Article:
This story is from The Pulse, a weekly health and science podcast.
In “Anna Karenina,” Russian writer Leo Tolstoy once described boredom as a “desire for desires,” a restless commotion arising out of not knowing what to do.
For linguist Justin McDaniel, boredom means something much more literal:
“To bore a hole in something. Meaning that you are pierced, you’re rendered frozen, and then you’re emptied out,” he described. “It’s like a beginning.”
That new beginning started for McDaniel when he traveled to Thailand in his early 20s, expecting to volunteer and teach English. Instead, he became a monk in a remote Buddhist monastery on an island between Thailand and Laos.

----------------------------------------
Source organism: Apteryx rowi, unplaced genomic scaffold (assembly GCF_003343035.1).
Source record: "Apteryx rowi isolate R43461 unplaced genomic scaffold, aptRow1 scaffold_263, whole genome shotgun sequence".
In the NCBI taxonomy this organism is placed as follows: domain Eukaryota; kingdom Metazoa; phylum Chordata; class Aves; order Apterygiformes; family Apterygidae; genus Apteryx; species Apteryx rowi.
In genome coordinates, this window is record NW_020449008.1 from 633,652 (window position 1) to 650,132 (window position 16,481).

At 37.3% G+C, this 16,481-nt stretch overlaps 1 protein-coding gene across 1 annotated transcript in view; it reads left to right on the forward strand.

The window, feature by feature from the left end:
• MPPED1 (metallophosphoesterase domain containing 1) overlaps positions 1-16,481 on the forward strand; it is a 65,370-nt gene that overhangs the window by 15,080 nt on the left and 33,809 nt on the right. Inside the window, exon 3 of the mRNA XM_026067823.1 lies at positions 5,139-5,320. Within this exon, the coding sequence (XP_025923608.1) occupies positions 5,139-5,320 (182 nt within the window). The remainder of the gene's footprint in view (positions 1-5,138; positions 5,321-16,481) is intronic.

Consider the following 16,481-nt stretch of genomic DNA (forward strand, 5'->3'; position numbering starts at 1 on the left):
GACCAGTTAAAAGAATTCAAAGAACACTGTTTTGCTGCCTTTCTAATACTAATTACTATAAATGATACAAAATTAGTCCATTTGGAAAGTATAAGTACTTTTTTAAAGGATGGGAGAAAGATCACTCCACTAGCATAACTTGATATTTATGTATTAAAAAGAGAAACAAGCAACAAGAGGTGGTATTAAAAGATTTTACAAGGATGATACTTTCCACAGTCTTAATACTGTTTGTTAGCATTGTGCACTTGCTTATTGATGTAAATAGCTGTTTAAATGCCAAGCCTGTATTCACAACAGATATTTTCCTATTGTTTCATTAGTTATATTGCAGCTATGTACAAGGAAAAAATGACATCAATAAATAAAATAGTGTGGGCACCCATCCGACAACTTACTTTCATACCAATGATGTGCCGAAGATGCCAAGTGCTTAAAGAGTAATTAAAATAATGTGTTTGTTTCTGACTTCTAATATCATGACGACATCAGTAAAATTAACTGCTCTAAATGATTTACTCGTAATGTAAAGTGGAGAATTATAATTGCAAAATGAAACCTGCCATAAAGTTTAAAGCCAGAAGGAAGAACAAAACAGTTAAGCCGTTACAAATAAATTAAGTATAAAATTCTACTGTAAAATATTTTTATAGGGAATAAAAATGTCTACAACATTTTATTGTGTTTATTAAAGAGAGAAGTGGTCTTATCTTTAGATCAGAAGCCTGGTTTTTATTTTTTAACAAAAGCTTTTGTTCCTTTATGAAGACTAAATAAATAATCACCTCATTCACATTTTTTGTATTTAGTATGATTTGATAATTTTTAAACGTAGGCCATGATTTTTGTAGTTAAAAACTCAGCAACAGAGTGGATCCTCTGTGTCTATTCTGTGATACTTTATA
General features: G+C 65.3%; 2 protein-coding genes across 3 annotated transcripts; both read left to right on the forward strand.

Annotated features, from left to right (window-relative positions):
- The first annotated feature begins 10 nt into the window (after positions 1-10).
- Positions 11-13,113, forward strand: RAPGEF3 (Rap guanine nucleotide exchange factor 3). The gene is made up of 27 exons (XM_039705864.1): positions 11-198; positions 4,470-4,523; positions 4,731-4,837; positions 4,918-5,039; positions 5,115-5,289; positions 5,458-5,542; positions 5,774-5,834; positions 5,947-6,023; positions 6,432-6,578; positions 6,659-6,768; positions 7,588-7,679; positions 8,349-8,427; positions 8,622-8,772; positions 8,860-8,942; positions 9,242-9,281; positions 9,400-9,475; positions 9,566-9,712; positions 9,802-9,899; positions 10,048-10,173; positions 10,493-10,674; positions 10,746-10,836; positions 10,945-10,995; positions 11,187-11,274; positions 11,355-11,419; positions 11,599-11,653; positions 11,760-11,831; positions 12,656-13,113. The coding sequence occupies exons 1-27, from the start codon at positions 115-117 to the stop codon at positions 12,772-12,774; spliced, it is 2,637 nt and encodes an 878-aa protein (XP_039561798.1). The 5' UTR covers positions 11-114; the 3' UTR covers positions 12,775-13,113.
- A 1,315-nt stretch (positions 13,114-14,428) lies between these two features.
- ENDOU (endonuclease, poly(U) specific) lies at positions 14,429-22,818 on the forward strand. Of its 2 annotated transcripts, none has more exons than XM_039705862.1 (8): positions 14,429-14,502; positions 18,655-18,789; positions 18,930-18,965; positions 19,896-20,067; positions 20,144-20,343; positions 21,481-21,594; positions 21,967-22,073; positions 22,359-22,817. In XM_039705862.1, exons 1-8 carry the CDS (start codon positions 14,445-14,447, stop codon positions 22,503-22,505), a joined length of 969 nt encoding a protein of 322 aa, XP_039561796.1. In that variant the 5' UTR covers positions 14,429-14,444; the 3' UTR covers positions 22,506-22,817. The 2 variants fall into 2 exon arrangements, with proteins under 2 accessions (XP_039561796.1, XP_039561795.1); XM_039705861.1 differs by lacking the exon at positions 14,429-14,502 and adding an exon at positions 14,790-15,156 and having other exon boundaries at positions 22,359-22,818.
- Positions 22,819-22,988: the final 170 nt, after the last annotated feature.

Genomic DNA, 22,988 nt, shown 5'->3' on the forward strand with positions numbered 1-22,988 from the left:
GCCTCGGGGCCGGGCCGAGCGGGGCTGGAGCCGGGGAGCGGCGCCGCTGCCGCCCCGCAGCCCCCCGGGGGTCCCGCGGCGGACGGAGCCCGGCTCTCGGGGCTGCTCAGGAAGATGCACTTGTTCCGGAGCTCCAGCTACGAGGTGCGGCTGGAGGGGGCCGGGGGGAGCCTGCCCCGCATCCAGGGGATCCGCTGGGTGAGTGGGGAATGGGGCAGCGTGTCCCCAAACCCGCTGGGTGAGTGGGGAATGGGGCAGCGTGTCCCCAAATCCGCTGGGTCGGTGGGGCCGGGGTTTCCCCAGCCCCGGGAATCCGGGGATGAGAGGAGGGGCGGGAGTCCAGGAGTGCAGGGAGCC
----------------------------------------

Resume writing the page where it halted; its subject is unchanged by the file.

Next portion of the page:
“The closest thing to monastic life is military life or prison,” McDaniel said. “You have to do a lot of these tasks that go against your instincts, go against protein, go against procreation because you’re celibate.
“In my monastery we had 243 rules — from the way you speak to how you go to the bathroom, how you walk, every movement you make,” McDaniel said. “The one thing that is not captured is your mind.”
It was a simple life with very few choices and a lot of chores that had to be done every day.
“Tomorrow, you have to sweep the path again,” he said. “There’s going to be dust on the Buddha statue; you polish it again. It just seems endless.”
But for McDaniel, there was a lot of beauty in those simple tasks.